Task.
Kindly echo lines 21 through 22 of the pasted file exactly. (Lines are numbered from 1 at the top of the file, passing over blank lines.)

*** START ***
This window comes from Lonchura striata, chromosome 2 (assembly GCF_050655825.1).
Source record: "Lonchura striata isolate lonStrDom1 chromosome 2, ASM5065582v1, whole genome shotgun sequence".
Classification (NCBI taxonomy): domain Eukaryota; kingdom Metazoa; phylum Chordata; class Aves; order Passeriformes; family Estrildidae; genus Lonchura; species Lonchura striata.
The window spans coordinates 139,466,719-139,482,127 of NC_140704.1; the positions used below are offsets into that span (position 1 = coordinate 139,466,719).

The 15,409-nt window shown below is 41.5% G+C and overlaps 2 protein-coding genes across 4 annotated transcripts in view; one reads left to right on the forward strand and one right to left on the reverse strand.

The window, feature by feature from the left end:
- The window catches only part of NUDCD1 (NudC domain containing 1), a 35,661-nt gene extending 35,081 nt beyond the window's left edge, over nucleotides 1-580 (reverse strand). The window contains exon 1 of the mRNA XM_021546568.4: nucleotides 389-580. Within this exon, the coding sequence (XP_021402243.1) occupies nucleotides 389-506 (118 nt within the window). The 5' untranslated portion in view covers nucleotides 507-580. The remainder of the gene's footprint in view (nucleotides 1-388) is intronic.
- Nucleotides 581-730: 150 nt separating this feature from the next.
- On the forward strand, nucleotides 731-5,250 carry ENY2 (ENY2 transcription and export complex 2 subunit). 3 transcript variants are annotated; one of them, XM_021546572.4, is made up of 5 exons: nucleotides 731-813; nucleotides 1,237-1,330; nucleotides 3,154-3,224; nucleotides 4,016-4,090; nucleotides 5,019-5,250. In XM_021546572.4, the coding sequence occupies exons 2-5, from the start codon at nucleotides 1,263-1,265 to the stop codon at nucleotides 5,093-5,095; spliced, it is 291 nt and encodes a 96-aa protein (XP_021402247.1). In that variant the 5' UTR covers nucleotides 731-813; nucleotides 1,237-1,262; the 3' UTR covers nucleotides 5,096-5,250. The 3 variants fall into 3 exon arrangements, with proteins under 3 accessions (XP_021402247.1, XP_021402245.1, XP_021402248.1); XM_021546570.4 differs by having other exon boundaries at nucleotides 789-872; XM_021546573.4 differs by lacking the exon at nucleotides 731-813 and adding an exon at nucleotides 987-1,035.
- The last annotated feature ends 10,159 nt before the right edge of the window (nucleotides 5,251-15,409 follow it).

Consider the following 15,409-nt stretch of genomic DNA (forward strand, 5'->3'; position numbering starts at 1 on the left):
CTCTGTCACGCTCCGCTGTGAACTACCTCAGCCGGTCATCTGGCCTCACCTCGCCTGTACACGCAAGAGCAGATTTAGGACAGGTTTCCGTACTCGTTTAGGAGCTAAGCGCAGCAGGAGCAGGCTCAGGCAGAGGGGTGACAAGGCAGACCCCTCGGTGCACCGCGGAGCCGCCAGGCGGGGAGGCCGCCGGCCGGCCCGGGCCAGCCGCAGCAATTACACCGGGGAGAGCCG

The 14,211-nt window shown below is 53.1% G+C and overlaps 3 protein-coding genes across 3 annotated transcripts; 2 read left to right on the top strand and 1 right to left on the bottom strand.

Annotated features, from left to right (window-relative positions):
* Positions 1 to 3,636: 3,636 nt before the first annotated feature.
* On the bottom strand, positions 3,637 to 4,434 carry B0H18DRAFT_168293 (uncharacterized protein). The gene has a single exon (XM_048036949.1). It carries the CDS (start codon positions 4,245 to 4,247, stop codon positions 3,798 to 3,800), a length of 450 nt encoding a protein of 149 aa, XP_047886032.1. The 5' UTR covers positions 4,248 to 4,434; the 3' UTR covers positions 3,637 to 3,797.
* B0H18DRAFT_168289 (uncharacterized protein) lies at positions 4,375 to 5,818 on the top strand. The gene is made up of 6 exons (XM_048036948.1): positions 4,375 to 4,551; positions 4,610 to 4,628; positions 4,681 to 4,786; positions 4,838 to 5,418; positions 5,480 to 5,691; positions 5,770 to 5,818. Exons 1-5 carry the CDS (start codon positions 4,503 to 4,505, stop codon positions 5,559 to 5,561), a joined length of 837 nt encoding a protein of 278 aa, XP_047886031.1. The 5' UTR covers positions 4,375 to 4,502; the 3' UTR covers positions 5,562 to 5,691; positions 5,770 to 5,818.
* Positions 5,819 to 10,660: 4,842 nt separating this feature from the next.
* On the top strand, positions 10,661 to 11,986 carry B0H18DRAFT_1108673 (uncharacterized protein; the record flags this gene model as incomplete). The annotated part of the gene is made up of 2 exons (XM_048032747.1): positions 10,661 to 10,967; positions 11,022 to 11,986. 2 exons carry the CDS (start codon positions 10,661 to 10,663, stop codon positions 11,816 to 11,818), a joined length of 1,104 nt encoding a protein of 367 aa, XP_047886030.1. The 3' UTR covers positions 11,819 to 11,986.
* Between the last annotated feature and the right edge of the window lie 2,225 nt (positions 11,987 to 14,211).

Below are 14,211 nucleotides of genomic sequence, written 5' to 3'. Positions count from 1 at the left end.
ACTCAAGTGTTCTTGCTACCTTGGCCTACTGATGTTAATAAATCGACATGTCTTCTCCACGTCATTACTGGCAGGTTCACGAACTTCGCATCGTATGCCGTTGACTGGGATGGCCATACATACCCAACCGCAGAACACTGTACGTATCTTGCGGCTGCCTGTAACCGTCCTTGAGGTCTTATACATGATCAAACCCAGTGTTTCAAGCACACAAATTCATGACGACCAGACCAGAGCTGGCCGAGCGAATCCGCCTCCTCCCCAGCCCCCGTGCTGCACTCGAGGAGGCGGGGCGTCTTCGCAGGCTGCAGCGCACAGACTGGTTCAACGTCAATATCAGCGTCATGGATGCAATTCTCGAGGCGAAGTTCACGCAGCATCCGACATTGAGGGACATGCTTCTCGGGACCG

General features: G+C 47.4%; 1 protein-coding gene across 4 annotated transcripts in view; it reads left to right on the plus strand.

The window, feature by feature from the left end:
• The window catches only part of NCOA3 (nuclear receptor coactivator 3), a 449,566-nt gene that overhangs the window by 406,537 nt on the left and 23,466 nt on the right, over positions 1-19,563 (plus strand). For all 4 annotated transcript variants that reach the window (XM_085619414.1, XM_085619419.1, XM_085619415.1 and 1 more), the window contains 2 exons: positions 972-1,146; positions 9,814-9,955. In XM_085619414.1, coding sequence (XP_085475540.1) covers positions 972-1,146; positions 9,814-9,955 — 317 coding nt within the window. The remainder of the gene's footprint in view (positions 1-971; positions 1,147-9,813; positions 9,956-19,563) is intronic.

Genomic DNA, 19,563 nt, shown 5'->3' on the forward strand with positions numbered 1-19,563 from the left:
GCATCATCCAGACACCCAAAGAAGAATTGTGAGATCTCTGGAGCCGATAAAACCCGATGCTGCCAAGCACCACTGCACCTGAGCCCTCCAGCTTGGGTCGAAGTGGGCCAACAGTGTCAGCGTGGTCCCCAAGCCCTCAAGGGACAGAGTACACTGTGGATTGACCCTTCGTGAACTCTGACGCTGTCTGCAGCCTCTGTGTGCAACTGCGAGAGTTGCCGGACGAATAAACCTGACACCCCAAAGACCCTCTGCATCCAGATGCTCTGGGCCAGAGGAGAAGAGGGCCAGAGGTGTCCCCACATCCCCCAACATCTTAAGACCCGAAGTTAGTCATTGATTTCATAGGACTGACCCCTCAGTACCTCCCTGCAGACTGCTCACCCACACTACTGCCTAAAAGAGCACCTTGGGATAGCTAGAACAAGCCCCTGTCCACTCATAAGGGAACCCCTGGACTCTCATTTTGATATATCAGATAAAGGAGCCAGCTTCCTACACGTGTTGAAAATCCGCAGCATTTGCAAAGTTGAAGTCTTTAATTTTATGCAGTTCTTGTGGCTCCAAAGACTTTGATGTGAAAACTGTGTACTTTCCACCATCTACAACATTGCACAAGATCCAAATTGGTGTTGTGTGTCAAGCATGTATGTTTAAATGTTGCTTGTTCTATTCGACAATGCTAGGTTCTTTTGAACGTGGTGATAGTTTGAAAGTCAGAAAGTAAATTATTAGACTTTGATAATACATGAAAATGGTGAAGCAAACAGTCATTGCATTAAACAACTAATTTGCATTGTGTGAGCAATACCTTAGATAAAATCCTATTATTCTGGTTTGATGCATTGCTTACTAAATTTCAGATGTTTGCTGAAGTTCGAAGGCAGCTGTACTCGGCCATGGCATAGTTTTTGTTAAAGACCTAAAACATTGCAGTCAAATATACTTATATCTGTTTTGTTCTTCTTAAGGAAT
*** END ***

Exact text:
Below are 14,211 nucleotides of genomic sequence, written 5' to 3'. Positions count from 1 at the left end.
ACTCAAGTGTTCTTGCTACCTTGGCCTACTGATGTTAATAAATCGACATGTCTTCTCCACGTCATTACTGGCAGGTTCACGAACTTCGCATCGTATGCCGTTGACTGGGATGGCCATACATACCCAACCGCAGAACACTGTACGTATCTTGCGGCTGCCTGTAACCGTCCTTGAGGTCTTATACATGATCAAACCCAGTGTTTCAAGCACACAAATTCATGACGACCAGACCAGAGCTGGCCGAGCGAATCCGCCTCCTCCCCAGCCCCCGTGCTGCACTCGAGGAGGCGGGGCGTCTTCGCAGGCTGCAGCGCACAGACTGGTTCAACGTCAATATCAGCGTCATGGATGCAATTCTCGAGGCGAAGTTCACGCAGCATCCGACATTGAGGGACATGCTTCTCGGGACCG